Commodity vs. Community: Don’t be fungible.

If you haven’t already read Alison Hamm’s post on Getting Serious About Community get thee a-clicking right now. Don’t even bother reading this thing I’m writing, it won’t compare.

OK. If you read it and came back, that’s cool. I’m sure you agree it was worth the trip.  I’m just going to highlight one little bit that really caught my eye:

If community building becomes a new competitive advantage, then declaring a perspective may become more valuable than seeking objectivity. Hirschorn wrote that if journalism was no longer weighed down by the need to create an omnibus news product, then “reportage could make the case for why it matters, and why it might even be worth paying for.”

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If news and journalism are to avoid becoming fungible bits of text, then the people doing the writing have to come clean. There is no such thing as objectivity. I know that’s almost a sin in the old school of journalism, but at this point I think we can all agree. Obviously there should be an attempt to achieve the ideal. Different perspectives should be sought and where they are not hair-brained they should be represented. (I wrote about this before).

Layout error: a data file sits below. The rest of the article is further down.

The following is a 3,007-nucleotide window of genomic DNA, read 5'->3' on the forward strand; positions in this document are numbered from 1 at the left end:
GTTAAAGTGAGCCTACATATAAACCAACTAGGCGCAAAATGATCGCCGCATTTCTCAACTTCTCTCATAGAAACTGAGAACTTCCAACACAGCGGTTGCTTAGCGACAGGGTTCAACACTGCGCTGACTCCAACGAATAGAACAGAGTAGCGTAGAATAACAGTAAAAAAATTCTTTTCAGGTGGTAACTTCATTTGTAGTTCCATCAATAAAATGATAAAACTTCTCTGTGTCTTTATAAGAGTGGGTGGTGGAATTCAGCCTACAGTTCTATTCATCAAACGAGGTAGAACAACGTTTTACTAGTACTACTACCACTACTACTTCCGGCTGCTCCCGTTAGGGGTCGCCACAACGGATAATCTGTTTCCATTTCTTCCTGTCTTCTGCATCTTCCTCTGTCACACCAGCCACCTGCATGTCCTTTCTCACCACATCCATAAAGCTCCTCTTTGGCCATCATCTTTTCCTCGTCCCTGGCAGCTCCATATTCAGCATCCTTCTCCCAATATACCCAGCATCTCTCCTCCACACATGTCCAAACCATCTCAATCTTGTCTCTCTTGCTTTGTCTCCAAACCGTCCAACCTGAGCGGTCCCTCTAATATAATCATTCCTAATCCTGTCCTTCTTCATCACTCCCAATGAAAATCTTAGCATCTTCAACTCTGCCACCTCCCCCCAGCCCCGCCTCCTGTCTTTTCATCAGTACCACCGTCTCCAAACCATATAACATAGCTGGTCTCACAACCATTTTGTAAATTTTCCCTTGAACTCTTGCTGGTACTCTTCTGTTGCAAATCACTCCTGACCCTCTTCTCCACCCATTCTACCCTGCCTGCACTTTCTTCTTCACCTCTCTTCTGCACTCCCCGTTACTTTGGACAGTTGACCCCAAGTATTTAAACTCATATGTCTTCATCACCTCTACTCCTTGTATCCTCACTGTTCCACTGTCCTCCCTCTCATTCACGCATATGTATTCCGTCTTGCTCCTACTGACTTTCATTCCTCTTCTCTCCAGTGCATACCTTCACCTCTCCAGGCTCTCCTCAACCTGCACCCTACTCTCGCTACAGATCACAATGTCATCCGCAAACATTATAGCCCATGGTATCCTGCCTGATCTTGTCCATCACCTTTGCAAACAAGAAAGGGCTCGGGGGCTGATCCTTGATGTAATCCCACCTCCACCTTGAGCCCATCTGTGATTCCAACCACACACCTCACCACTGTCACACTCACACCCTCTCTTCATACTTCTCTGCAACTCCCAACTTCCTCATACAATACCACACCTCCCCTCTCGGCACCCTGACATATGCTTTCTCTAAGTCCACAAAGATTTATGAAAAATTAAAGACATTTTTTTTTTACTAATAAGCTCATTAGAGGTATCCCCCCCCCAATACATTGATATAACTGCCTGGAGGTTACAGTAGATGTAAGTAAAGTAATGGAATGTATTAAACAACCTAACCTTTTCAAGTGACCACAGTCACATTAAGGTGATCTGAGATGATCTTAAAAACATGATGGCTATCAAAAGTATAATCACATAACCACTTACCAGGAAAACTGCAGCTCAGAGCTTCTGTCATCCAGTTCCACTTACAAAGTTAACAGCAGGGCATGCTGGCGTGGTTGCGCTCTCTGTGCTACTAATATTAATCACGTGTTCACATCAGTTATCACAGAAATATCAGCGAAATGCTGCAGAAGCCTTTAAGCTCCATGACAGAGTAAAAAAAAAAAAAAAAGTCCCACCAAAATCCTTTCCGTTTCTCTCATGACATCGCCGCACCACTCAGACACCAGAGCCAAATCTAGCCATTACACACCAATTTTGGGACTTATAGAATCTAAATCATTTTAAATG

Like a good scientist, you go in with a set of beliefs, they develop as you do the research, they end up being a theory, you test the theory, if it passes the test, you publish it and let others have a go at it.

If the theory is “proved” wrong, you still have the evidence, you build another theory, and so on. Scientists are the most trusted people there are. They are not objective. They create stories, they see if the hold up, when they don’t, they just create another one.

Journalists could learn a lot from them.

Side note: Anyone want to get into a discussion about Kuhn vs. Popper and the philosophy of objectivity in science… comment away.

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